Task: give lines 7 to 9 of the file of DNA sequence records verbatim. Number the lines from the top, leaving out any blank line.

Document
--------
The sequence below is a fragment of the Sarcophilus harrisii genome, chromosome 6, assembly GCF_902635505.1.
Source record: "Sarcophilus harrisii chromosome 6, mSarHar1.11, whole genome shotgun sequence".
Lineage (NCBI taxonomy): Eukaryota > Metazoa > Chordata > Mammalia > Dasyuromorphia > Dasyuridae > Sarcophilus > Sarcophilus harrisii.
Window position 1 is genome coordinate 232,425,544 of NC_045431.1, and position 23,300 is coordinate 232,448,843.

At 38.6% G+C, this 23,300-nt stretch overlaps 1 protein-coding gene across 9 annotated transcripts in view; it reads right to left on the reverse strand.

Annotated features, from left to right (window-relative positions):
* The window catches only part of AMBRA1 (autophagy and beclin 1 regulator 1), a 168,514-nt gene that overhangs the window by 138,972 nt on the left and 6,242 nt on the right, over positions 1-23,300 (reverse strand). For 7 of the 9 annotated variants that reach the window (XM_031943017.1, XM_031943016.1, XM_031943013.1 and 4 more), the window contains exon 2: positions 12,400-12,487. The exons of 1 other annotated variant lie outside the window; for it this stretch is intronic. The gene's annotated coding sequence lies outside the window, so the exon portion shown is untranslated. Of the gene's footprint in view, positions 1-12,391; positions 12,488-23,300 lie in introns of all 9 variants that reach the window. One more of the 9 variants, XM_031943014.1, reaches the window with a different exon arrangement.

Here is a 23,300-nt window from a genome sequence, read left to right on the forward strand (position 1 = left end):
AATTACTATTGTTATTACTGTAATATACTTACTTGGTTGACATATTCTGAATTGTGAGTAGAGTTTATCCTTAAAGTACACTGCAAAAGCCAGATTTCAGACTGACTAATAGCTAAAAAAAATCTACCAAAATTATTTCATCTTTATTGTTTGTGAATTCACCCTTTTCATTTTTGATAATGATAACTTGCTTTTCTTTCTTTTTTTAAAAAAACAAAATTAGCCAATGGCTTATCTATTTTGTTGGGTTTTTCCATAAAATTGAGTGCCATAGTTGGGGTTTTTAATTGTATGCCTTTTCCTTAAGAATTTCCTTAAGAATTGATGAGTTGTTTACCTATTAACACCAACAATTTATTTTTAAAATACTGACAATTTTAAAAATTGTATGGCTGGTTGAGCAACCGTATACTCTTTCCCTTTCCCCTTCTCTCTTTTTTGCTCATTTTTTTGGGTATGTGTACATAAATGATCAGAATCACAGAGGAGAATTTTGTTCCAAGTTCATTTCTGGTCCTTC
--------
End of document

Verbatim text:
* The window catches only part of AMBRA1 (autophagy and beclin 1 regulator 1), a 168,514-nt gene that overhangs the window by 138,972 nt on the left and 6,242 nt on the right, over positions 1-23,300 (reverse strand). For 7 of the 9 annotated variants that reach the window (XM_031943017.1, XM_031943016.1, XM_031943013.1 and 4 more), the window contains exon 2: positions 12,400-12,487. The exons of 1 other annotated variant lie outside the window; for it this stretch is intronic. The gene's annotated coding sequence lies outside the window, so the exon portion shown is untranslated. Of the gene's footprint in view, positions 1-12,391; positions 12,488-23,300 lie in introns of all 9 variants that reach the window. One more of the 9 variants, XM_031943014.1, reaches the window with a different exon arrangement.

Here is a 23,300-nt window from a genome sequence, read left to right on the forward strand (position 1 = left end):
AATTACTATTGTTATTACTGTAATATACTTACTTGGTTGACATATTCTGAATTGTGAGTAGAGTTTATCCTTAAAGTACACTGCAAAAGCCAGATTTCAGACTGACTAATAGCTAAAAAAAATCTACCAAAATTATTTCATCTTTATTGTTTGTGAATTCACCCTTTTCATTTTTGATAATGATAACTTGCTTTTCTTTCTTTTTTTAAAAAAACAAAATTAGCCAATGGCTTATCTATTTTGTTGGGTTTTTCCATAAAATTGAGTGCCATAGTTGGGGTTTTTAATTGTATGCCTTTTCCTTAAGAATTTCCTTAAGAATTGATGAGTTGTTTACCTATTAACACCAACAATTTATTTTTAAAATACTGACAATTTTAAAAATTGTATGGCTGGTTGAGCAACCGTATACTCTTTCCCTTTCCCCTTCTCTCTTTTTTGCTCATTTTTTTGGGTATGTGTACATAAATGATCAGAATCACAGAGGAGAATTTTGTTCCAAGTTCATTTCTGGTCCTTC